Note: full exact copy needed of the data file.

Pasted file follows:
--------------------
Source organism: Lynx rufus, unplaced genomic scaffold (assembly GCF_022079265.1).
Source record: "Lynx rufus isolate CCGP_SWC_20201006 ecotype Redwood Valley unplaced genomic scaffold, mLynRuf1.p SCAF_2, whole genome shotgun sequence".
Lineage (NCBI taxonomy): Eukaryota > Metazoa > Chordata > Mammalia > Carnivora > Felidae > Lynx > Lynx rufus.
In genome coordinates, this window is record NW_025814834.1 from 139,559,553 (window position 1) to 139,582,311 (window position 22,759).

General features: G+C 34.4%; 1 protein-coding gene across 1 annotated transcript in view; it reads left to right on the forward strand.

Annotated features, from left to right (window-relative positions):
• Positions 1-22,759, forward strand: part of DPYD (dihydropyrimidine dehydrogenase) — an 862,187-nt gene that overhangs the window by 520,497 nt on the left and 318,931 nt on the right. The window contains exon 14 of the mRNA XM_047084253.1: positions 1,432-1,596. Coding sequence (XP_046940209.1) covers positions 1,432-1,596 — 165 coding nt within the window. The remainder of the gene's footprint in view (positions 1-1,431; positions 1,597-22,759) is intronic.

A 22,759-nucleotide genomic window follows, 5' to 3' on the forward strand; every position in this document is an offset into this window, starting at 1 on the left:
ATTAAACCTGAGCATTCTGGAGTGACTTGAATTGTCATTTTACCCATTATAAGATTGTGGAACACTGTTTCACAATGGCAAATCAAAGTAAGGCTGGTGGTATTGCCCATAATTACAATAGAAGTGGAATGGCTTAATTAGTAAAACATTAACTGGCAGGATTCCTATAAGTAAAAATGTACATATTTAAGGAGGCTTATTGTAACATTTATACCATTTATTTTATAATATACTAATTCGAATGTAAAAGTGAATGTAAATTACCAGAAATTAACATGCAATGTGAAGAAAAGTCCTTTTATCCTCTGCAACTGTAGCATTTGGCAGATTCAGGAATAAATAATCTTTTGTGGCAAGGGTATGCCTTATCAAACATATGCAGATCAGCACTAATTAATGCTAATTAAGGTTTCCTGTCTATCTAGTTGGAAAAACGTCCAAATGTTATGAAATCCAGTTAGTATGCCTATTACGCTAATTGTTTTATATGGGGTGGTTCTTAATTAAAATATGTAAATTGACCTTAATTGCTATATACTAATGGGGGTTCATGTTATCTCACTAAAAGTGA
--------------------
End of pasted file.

Source organism: Lynx rufus, unplaced genomic scaffold (assembly GCF_022079265.1).
Source record: "Lynx rufus isolate CCGP_SWC_20201006 ecotype Redwood Valley unplaced genomic scaffold, mLynRuf1.p SCAF_2, whole genome shotgun sequence".
Lineage (NCBI taxonomy): Eukaryota > Metazoa > Chordata > Mammalia > Carnivora > Felidae > Lynx > Lynx rufus.
In genome coordinates, this window is record NW_025814834.1 from 139,559,553 (window position 1) to 139,582,311 (window position 22,759).

General features: G+C 34.4%; 1 protein-coding gene across 1 annotated transcript in view; it reads left to right on the forward strand.

Annotated features, from left to right (window-relative positions):
• Positions 1-22,759, forward strand: part of DPYD (dihydropyrimidine dehydrogenase) — an 862,187-nt gene that overhangs the window by 520,497 nt on the left and 318,931 nt on the right. The window contains exon 14 of the mRNA XM_047084253.1: positions 1,432-1,596. Coding sequence (XP_046940209.1) covers positions 1,432-1,596 — 165 coding nt within the window. The remainder of the gene's footprint in view (positions 1-1,431; positions 1,597-22,759) is intronic.

A 22,759-nucleotide genomic window follows, 5' to 3' on the forward strand; every position in this document is an offset into this window, starting at 1 on the left:
ATTAAACCTGAGCATTCTGGAGTGACTTGAATTGTCATTTTACCCATTATAAGATTGTGGAACACTGTTTCACAATGGCAAATCAAAGTAAGGCTGGTGGTATTGCCCATAATTACAATAGAAGTGGAATGGCTTAATTAGTAAAACATTAACTGGCAGGATTCCTATAAGTAAAAATGTACATATTTAAGGAGGCTTATTGTAACATTTATACCATTTATTTTATAATATACTAATTCGAATGTAAAAGTGAATGTAAATTACCAGAAATTAACATGCAATGTGAAGAAAAGTCCTTTTATCCTCTGCAACTGTAGCATTTGGCAGATTCAGGAATAAATAATCTTTTGTGGCAAGGGTATGCCTTATCAAACATATGCAGATCAGCACTAATTAATGCTAATTAAGGTTTCCTGTCTATCTAGTTGGAAAAACGTCCAAATGTTATGAAATCCAGTTAGTATGCCTATTACGCTAATTGTTTTATATGGGGTGGTTCTTAATTAAAATATGTAAATTGACCTTAATTGCTATATACTAATGGGGGTTCATGTTATCTCACTAAAAGTGA